News & Events

Andrea Lacasse, PE Breaks Ground in Bridge Design and Construction

Celebrating Women Making an Impact in the AEC Industry

By Regina Sibilia

Senior Engineer Andrea Lacasse has shaped her 16-year career in the AEC industry working as a leader in bridge design and construction. At Tighe & Bond, she works on bridge design and guides municipalities through the management of their bridge inventory. Discovering structural engineering at the University of Massachusetts Amherst set Andrea on her career path. She loves how structural engineering is tangible and she can share her great appreciation for bridges.

“I think people who are bridge engineers are very passionate about bridges – it’s the architecture, it’s the function. I’m definitely a person where if a friend sees a bridge, they take a picture and send it to me or if we’re driving by a construction site, I’m rubbernecking to see what’s going on,” she laughed.

Andrea balances the technical aspects of design with the need for oversight of public policy. While working in construction at the start of her career, she contributed to many bridge rehabilitation projects. She found it discouraging to see bridges deteriorate due to a lack of maintenance and guidance for municipalities.

“I identified that bridge management was an issue and I didn’t want to be just designing and constructing while being unaware about how to address this problem. So, I started looking for engineering and public policy programs to learn more about how the government works, and how bridges and transportation are financed,” explained Andrea.

Since obtaining her master’s in engineering and public policy from the University of Maryland, she has used her expanded expertise to provide economic analysis of transportation projects for clients.

Andrea is one of a few women leading the charge in structural engineering where overall the percentage of women is vastly lower compared to other engineering disciplines. She encourages other women to be trailblazers as well.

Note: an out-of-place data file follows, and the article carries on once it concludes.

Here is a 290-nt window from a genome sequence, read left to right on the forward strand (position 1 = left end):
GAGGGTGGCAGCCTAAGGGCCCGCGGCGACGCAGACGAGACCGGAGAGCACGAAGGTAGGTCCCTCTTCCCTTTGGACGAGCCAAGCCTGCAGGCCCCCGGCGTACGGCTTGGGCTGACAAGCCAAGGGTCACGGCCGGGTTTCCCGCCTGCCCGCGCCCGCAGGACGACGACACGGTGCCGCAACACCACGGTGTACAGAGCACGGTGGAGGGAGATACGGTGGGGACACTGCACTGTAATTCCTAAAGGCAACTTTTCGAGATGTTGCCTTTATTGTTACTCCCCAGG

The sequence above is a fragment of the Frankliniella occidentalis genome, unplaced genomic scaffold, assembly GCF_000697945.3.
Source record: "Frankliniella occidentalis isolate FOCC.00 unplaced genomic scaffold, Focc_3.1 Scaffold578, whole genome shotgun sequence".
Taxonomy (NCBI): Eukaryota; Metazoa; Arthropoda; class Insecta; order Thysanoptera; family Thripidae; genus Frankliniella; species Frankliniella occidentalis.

“If you’re interested and excited about construction or structural engineering follow your passion. Don’t shy away because of the lack of women in the field,” said Andrea. “Especially in construction, there are potentially some situations where you may feel intimidated by men that are uncomfortable with the idea of a woman in power in an industry that generally doesn’t have women leaders. I had to work harder and prove myself but it’s definitely worth it in the end.”

She looks to the women working in many other facets of engineering and environmental science throughout Tighe & Bond for inspiration. Especially her colleague Vice President Tiffany Labrie who Andrea says is unmatched in her drive, leadership, and wholehearted commitment to everything she does, including her work.

Andrea is a role model herself, helping to build a strong team of bridge engineers at the firm and establishing round table discussions about best practices in the industry. She has been involved in industry groups such as the Transportation Research Board and is currently part of the West Springfield Planning and Construction Committee. Throughout her career, she has worked to give back to her community through FEMA’s Urban Search & Rescue program and STEAM initiatives for young girls through the Flying Cloud Institute. As a mentor, she shares this advice for young women entering the industry.

“You need to be your best advocate. If you are sitting around waiting for opportunities to just happen it’s going to take a lot longer to get where you want to go.”

No matter what discipline women choose as they seek out careers in the AEC Industry, Andrea serves as a leader they can look up to and a mentor they can depend on.